Do you have a favorite shrub that performs well in part shade? I have morning sun/afternoon shade and looking to add a few shrubs this fall/next spring.
You question is very broad, you should give more parameters:
deciduous or evergreen, height, width, soil composition and water availability, purpose(screening, flowering, interest in particular time of the year etc), etc.
Hello again...yes, I left the question broad to see what other people considered their favorite shrub. I thought it might be another way of getting some ideas of shrubs to consider. I do have different conditions here and there, so thought there might be one that I could find a way to fit in the yard.
My focus though, is a border I am trying to finish planting. It is along my back lot line that I started last spring. We ripped out a long 100ft of old overgrown shrubs, by hand with shovels.
The part of the border I am working on right now, is about 40ft by 16ft @ it's widest point. It backs up to a post and rail fence that is about 4ft high. Half of the area is under the dripline of a maple tree. I have neighbors behind me that I want to screen out but I want to keep an open feeling as much as possible too. The canopy is fairly high and open. The first set of branches is about 8ft off the ground. This area has morning sun, some parts until 11am. The soil is clay/loam with a ph of 6.4. I think it is fairly dry with all the tree roots around. There are also 2 silver maples in the neighbor's yard too.
In the darkest corner, I added some perennials under the tree, variegated and non variegated solomon's seal, heuchera, epimedium, etc., which are all doing great. Then on the edge just outside the dripline, I added clethra 'Hummingbird', Oakleaf Hydrangea, Sutherland's Gold sambucus, and a viburnum. I put a Honeysuckle along the post and rail fence and a native Clematis, Virgin's Bower. I added some Japanese Painted Ferns/Hellebores/Hardy geraniums/Heuchera/Hosta/bulbs and a few more perennials. It all sounded so good, but so far, I am not pleased with it completely. It needs something else.
The Hydrangea did not do well it's first winter and died back to the ground. I did prune it all the way back of necessity and it came back beautifully. It has 3 strong branches and is at least 3ft tall right now and looking healthy.
The Sambucus was my first attempt with one, and was so pretty in the spring, but looked more like a Japanese maple the rest of the season and not what I expected.
The Viburnum is healthy but nondescript all season and hoping it will redeem itself in the fall. The color was good last year.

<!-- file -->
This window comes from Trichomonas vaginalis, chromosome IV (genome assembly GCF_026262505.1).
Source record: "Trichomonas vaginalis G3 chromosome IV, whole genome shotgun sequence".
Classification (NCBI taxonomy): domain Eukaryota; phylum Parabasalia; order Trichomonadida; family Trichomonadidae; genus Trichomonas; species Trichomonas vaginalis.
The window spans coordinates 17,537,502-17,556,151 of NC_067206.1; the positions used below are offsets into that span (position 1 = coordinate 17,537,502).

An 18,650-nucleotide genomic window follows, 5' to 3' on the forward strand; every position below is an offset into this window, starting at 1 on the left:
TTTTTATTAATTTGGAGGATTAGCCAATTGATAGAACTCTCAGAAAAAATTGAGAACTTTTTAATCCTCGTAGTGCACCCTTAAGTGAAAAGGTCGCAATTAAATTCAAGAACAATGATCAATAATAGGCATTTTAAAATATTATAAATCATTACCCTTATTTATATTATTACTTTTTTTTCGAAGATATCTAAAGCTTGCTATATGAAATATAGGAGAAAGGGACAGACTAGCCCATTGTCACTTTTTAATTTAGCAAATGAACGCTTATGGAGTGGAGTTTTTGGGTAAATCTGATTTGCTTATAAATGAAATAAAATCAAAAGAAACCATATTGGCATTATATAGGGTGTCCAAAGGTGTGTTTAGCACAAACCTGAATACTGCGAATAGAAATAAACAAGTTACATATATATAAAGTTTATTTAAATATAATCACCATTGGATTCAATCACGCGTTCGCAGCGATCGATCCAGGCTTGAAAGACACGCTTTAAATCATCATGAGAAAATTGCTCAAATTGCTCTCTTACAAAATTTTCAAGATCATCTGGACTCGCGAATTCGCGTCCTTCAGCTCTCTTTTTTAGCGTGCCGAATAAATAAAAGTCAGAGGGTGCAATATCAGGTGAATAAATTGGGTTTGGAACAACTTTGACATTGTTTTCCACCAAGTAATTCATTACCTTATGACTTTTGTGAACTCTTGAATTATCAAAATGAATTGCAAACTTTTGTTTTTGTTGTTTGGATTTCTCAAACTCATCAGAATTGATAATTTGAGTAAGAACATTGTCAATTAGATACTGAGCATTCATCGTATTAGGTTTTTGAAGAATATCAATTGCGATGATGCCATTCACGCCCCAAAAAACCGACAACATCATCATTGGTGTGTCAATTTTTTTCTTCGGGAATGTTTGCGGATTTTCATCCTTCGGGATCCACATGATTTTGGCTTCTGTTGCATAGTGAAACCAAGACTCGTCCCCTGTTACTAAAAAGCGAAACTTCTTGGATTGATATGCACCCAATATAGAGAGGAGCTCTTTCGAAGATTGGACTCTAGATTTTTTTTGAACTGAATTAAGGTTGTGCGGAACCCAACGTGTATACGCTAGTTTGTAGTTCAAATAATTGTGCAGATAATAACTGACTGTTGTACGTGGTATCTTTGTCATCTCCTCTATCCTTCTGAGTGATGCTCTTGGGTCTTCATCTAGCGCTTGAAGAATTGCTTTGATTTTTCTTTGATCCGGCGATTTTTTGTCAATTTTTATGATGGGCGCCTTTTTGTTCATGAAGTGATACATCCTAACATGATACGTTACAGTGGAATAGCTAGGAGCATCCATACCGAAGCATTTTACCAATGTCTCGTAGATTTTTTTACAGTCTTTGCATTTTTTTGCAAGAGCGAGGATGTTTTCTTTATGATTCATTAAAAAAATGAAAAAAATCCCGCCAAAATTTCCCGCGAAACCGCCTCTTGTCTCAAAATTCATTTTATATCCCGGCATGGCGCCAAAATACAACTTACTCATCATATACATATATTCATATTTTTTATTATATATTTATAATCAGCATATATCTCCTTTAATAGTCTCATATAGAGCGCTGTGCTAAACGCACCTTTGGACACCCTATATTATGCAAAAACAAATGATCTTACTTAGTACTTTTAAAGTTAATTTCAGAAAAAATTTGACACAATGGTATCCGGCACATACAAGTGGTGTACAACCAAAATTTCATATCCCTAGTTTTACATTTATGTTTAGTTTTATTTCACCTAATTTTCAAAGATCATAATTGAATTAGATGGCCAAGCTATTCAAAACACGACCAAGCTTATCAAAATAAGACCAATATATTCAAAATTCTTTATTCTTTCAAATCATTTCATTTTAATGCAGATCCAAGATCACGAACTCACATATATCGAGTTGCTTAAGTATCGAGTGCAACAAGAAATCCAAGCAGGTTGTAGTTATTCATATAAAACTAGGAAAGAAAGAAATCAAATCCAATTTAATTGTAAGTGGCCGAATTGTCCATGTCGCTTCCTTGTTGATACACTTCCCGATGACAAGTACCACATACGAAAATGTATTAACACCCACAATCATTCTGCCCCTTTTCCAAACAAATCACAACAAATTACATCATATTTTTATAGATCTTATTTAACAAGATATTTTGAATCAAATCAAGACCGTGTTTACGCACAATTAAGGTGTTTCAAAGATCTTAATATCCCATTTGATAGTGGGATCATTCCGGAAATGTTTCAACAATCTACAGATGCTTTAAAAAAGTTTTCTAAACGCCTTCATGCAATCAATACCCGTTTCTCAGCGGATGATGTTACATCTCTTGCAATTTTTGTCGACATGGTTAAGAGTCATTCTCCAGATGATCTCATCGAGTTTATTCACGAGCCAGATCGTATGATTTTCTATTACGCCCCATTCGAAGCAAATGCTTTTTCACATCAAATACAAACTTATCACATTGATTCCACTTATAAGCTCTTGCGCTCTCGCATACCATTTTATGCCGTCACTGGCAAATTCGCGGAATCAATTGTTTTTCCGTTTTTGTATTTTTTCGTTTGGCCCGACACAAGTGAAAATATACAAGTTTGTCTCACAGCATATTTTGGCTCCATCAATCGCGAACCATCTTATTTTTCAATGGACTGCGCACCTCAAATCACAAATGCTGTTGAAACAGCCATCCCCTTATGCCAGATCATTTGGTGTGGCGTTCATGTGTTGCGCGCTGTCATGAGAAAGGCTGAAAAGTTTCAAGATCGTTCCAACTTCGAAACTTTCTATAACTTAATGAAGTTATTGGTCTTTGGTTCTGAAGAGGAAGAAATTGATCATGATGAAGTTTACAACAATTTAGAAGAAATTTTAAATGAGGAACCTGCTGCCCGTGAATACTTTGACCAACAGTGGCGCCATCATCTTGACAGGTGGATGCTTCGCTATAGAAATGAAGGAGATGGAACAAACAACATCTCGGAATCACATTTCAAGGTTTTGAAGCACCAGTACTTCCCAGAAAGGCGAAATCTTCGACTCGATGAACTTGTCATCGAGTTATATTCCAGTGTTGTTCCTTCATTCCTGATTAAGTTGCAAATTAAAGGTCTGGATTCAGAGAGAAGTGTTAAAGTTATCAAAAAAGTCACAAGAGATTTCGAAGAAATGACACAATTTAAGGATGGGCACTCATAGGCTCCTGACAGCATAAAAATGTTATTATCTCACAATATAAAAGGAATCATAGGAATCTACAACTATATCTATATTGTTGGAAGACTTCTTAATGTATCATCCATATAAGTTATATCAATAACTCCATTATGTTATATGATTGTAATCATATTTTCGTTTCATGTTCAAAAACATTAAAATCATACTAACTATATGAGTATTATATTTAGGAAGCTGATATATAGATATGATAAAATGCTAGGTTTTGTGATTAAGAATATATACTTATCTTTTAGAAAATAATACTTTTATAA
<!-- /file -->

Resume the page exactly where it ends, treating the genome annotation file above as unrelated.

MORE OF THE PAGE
The Virgin's Bower died out on me in the dry summer we had last year.
The Honeysuckle was eaten by winter moth caterpillars and although it survived, it never really looked good or grew much the rest of the year.
The Clethra is doing great. It was late to leaf out in the spring, but it finally filled in well and bloomed and right now it looks very healthy and dense.
The great amount of rain we had this year, helped my dry zone. Although I know I can't count on that every year. I planned to lay down soaker hoses.
I want to add some evergreens right up against the fence for a screen. The problem is there isn't much room and half of the planting area would be under the maple. I would also need something that wouldn't grow up into the tree. So about 6ft tops under the tree. It would be pretty deep shade back there and heavy root zone.
I thought of maybe an ilex glabra, or other holly or a taxus. I have had a couple of hollies for a few years in another dark corner and they have barely grown although they look healthy enough. Plus taxus grows so slow. I have a buxus in the front yard that I wanted to move, and wondered if that could serve in that position, but it is no more than 4ft tall and has been growing more than 5 years already.
In the rest of the bed, I just need a few more things. I think a variegated shrub and a few dwarf shrubs in the front of the border, maybe. Maybe one more evergreen behind the bulk of the deciduous shrubs for a layered look.
I know, you are sorry you asked. LOL
So, let's just skip the help with the border and go back to the original question...
Do you have a shrub in your yard that is in part shade and you just love it?
I have a border with a similar lighting and various moisture conditions (from seasonally wet to outright dry).
Border is about 300' long and from 20 to 50' wide.
In no particular order here is the list of the shrubs/small trees in this border ( many are in multiples and there are many different cultivars of the same species):
-picea pungens glauca(dwarf),
-aesculus parviflora (bottlebrush buckeye),
-corylus avellana 'Contorta',
-prunus laurocerasus (cherry laurel),
-picea omorika (dwarf),
-camellia (this year experiment).
Might forgot something, but you have an idea, I hope.
Went outside to refresh my memory and 'found' also,
-sorbaria sorbifolia (Ural false spirea).
"Do you have a shrub in your yard that is in part shade and you just love it? "
...and you think that I could single just one from the list?
All of them have their own usefull attributes in a different times of the year and I'm rather looking for the succession of interests than for the one big show, otherwise there will be only broadleaf evergreens.
What a wonderful space you have ego, and sounds like you are filling it up with some great material. I also want to have something pretty to look at as much of the time as possible. I have been considering a number of the names you listed, kerria, a rhodie pjm, native azaleas, I have hydrangeas in another location. the fothergilla, Some of these I will google, as I am unfamiliar with them.